Open Access Repository

Development of a streamlined, selective-enrichment culture, one-tube (RT-)PCR-enzyme hybridization assay to detect bacterial fish pathogens in covertly infected farmed salmonids

Downloads

Downloads per month over past year

Wilson, TK (2003) Development of a streamlined, selective-enrichment culture, one-tube (RT-)PCR-enzyme hybridization assay to detect bacterial fish pathogens in covertly infected farmed salmonids. PhD thesis, University of Tasmania.

[img]
Preview
PDF (Whole thesis)
whole_WilsonTer...pdf | Download (12MB)
Available under University of Tasmania Standard License.

| Preview

Abstract

A new system which offers a low-cost and high performance means for
detecting four bacterial pathogens Aeromonas salmonicida,
Tenacibaculum maritimum, Lactococcus garvieae and Yersinia ruckeri in
covertly infected farmed salmonid fish has been developed. The system
couples Selective Enrichment Culture (SEC), Polymerase Chain Reaction
(PCR) and Enzyme Hybridization Assay (EHA) technologies to provide
streamlined high-throughput sample processing suitable for large scale
surveillance and monitoring programs.
The SEC media used for the technology were those developed by T.Wilson
and J.Carson for the Cooperative Research Centre (CRC) for Aquaculture Ltd,
except for the A. salmonicida medium which was developed using information
obtained during the CRC project and by performing Minimum Inhibitory
Concentration (MIG) assays with 32 antimicrobial agents that were not
previously tested. Laboratory sensitivity of the A. salmonicida medium was
100% as determined by Most Probable Number (MPN) analysis and specificity
of the medium was 97%.
Bacterial DNA and RNA were extracted from the SEC media using
guanidinium isothiocyanate (GuSCN) and Whatman Polyfiltronics GF/B 96-well
Uni-filter plates. Sensitivity of the system as determined by PCR was between
1 and 16 CFU per 200 μI of selective-enrichment medium for DNA and between
1 and 9 CFU per 200 μI of selective-enrichment medium for RNA. The use of
vacuum filtration and the 96-well glass microfibre filter plate allowed for rapid
high-throughput and inexpensive extraction.
Due to the high sensitivity of PCR, the technology is prone to false-positive
results due to amplicon carry-over. To help prevent the occurrence of these
erroneous results the photochemical IP-10 was added to the procedure. IP-10
inactivates PCR amplicons rendering them incapable of re-amplification in
subsequent PCR reactions.
Nucleolink ™ PCR-enzyme hybridization strips were used to perform
sensitive streamlined (RT)PCR-EHA. For each bacterium 4 fg of pure target
DNA or RNA was detected. With this system only one tube per sample from cDNA to EHA was required, decreasing the cost and time involved in sample
transfer and decreasing the risk of cross-contamination between samples.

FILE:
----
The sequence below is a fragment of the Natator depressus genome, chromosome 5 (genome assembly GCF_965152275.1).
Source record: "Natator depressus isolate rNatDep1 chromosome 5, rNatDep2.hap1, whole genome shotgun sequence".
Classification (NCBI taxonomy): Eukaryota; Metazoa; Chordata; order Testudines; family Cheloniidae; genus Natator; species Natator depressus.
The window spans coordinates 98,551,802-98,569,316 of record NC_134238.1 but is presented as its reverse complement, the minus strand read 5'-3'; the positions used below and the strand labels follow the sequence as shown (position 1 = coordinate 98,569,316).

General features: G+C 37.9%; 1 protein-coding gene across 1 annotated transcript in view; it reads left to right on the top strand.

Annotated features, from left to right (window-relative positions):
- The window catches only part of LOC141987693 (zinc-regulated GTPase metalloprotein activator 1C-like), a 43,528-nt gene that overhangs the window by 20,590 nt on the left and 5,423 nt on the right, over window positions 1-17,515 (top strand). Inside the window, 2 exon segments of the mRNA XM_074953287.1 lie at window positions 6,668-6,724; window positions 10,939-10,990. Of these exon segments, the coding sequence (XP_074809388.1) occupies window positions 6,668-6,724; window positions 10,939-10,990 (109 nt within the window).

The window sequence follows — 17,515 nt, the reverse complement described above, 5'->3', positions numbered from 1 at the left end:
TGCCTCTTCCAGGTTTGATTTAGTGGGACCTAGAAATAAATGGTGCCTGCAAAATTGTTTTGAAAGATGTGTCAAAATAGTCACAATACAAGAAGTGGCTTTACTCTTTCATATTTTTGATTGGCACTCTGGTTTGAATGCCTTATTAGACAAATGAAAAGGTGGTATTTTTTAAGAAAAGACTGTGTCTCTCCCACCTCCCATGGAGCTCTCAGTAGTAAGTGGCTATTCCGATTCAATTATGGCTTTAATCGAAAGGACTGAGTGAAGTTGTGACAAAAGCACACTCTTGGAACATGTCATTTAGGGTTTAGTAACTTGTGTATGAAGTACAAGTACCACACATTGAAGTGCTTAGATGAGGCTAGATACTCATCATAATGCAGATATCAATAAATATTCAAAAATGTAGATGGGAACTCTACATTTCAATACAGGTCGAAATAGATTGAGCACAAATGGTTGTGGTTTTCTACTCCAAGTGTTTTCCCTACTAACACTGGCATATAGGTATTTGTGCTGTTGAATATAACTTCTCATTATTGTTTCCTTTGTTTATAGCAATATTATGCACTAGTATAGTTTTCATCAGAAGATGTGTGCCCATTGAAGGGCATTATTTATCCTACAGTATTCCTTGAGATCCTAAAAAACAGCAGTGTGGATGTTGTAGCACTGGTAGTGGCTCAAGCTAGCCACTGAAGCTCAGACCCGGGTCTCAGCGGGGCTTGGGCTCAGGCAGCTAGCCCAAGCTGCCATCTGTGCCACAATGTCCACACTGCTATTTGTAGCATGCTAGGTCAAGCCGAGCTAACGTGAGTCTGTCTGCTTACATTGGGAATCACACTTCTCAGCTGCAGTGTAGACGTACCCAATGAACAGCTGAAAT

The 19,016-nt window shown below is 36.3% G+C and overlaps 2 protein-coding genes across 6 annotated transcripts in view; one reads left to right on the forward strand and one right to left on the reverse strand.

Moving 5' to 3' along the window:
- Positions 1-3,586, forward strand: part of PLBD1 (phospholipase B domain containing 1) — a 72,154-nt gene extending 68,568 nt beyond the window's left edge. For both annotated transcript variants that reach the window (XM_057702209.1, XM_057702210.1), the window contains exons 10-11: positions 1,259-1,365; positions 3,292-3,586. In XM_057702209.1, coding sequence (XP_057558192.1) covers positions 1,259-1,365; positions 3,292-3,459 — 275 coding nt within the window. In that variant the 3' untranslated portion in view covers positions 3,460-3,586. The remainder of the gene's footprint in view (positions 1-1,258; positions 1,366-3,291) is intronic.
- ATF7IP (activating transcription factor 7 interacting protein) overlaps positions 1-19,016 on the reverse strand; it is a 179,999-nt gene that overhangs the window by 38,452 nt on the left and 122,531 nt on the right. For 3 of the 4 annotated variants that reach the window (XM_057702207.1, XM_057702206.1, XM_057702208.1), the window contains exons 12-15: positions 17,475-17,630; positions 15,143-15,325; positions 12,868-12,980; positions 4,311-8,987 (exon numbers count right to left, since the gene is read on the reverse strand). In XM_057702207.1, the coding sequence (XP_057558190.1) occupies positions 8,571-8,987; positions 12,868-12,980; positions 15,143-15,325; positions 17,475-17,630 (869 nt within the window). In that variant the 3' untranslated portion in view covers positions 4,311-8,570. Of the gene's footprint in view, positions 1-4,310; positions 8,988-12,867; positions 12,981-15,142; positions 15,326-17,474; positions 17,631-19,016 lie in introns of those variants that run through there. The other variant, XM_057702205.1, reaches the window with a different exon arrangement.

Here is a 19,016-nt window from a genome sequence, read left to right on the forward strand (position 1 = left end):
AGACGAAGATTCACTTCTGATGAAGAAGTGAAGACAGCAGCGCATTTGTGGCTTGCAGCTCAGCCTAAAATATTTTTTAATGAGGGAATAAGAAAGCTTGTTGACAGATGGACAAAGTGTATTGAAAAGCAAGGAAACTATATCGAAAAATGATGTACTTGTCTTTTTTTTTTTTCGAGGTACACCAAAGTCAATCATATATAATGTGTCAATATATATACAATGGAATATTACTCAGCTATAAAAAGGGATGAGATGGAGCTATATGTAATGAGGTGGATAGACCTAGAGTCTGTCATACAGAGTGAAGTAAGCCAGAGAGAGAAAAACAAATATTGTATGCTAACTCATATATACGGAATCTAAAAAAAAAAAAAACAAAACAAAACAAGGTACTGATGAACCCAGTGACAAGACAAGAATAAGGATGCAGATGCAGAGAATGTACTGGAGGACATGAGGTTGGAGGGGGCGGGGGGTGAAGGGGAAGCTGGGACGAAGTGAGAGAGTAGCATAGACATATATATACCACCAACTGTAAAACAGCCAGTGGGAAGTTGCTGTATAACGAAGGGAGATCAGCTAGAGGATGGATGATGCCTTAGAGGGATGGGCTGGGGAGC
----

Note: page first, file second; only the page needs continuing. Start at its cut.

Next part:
In laboratory trials the final SEC-(RT-)PCR-EHA system proved to be very
sensitive with 1-16 CFU from selective-enrichment culture detected. Specificity
of the system was >99%. The system was also rapid with the 96-well nucleic
acid extraction to EHA results achieved in as little as 8 hours.
Test validation with field samples was achieved by determining test
specificity and sensitivity from an epidemiological perspective. During this
testing the sensitivity and specificity of the system matched that obtained using
purified nucleic acids in the laboratory. Validation was conducted using a total
of 10 fish trials using fish from different environments and from different sample
sources.
The system described here uses two types of technology, PCR and
RT-PCR. The SEC-PCR-EHA system detects genomic DNA from the target
pathogen, demonstrating evidence of infection, past or present and is ideal for
use in surveillance programs and for quarantine. The SEC-RT-PCR-EHA
system detects ribosomal RNA from the target pathogens. This system gives a
more accurate indication of the presence of live bacteria and therefore of live
covert infection and is useful when monitoring changes in the disease status of
a population of fish over a short period of time. The system was developed
using inexpensive materials instead of proprietary products, and disposable
equipment usage was minimised in an effort to keep the system low-cost. The
sensitivity of the system was maximised to ensure the detection of covertly
infected fish and specificity of the system was as good as the PCR primers
would allow. The system utilises 96-well technology to minimise the volume of
reagents and to enable streamlined sample processing using a multichannel
pipette. In summary, a low-cost, high-performance and streamlined highthroughput
sampling system has been developed.

Item Type: Thesis (PhD)
Keywords: Polymerase chain reaction, Salmonidae, Bacterial diseases in fishes
Copyright Holders: The Author
Copyright Information:

Copyright 2003 the author - The University is continuing to endeavour to trace the copyright owner(s) and in the meantime this item has been reproduced here in good faith. We would be pleased to hear from the copyright owner(s).

Additional Information:

Thesis (Ph.D)--University of Tasmania, 2003. Includes bibliographical references

Date Deposited: 04 Feb 2015 23:29
Last Modified: 02 Aug 2016 03:04
Item Statistics: View statistics for this item

Actions (login required)

Item Control Page Item Control Page
TOP